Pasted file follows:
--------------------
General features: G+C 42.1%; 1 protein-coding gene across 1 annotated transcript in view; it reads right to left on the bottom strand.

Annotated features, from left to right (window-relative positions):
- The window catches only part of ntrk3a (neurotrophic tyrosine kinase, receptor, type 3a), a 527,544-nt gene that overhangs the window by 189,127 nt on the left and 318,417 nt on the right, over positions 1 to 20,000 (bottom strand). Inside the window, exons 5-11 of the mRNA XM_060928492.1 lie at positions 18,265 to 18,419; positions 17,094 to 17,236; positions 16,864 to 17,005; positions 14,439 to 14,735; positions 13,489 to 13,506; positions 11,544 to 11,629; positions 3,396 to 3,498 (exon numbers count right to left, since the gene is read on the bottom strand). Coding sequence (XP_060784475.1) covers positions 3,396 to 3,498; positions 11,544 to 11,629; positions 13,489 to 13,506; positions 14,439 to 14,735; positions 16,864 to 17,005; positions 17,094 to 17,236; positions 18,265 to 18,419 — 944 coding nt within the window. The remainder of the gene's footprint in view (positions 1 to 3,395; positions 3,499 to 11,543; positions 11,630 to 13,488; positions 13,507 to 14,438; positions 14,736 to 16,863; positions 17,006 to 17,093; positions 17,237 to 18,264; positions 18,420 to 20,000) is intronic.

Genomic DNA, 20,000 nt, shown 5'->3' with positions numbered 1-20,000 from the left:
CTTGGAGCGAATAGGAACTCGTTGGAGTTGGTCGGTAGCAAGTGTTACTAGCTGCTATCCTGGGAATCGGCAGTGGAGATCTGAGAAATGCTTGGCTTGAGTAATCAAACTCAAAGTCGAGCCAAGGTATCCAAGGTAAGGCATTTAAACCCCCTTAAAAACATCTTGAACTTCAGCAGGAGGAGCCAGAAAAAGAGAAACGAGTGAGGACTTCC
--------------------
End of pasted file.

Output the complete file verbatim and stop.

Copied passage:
General features: G+C 42.1%; 1 protein-coding gene across 1 annotated transcript in view; it reads right to left on the bottom strand.

Annotated features, from left to right (window-relative positions):
- The window catches only part of ntrk3a (neurotrophic tyrosine kinase, receptor, type 3a), a 527,544-nt gene that overhangs the window by 189,127 nt on the left and 318,417 nt on the right, over positions 1 to 20,000 (bottom strand). Inside the window, exons 5-11 of the mRNA XM_060928492.1 lie at positions 18,265 to 18,419; positions 17,094 to 17,236; positions 16,864 to 17,005; positions 14,439 to 14,735; positions 13,489 to 13,506; positions 11,544 to 11,629; positions 3,396 to 3,498 (exon numbers count right to left, since the gene is read on the bottom strand). Coding sequence (XP_060784475.1) covers positions 3,396 to 3,498; positions 11,544 to 11,629; positions 13,489 to 13,506; positions 14,439 to 14,735; positions 16,864 to 17,005; positions 17,094 to 17,236; positions 18,265 to 18,419 — 944 coding nt within the window. The remainder of the gene's footprint in view (positions 1 to 3,395; positions 3,499 to 11,543; positions 11,630 to 13,488; positions 13,507 to 14,438; positions 14,736 to 16,863; positions 17,006 to 17,093; positions 17,237 to 18,264; positions 18,420 to 20,000) is intronic.

Genomic DNA, 20,000 nt, shown 5'->3' with positions numbered 1-20,000 from the left:
CTTGGAGCGAATAGGAACTCGTTGGAGTTGGTCGGTAGCAAGTGTTACTAGCTGCTATCCTGGGAATCGGCAGTGGAGATCTGAGAAATGCTTGGCTTGAGTAATCAAACTCAAAGTCGAGCCAAGGTATCCAAGGTAAGGCATTTAAACCCCCTTAAAAACATCTTGAACTTCAGCAGGAGGAGCCAGAAAAAGAGAAACGAGTGAGGACTTCC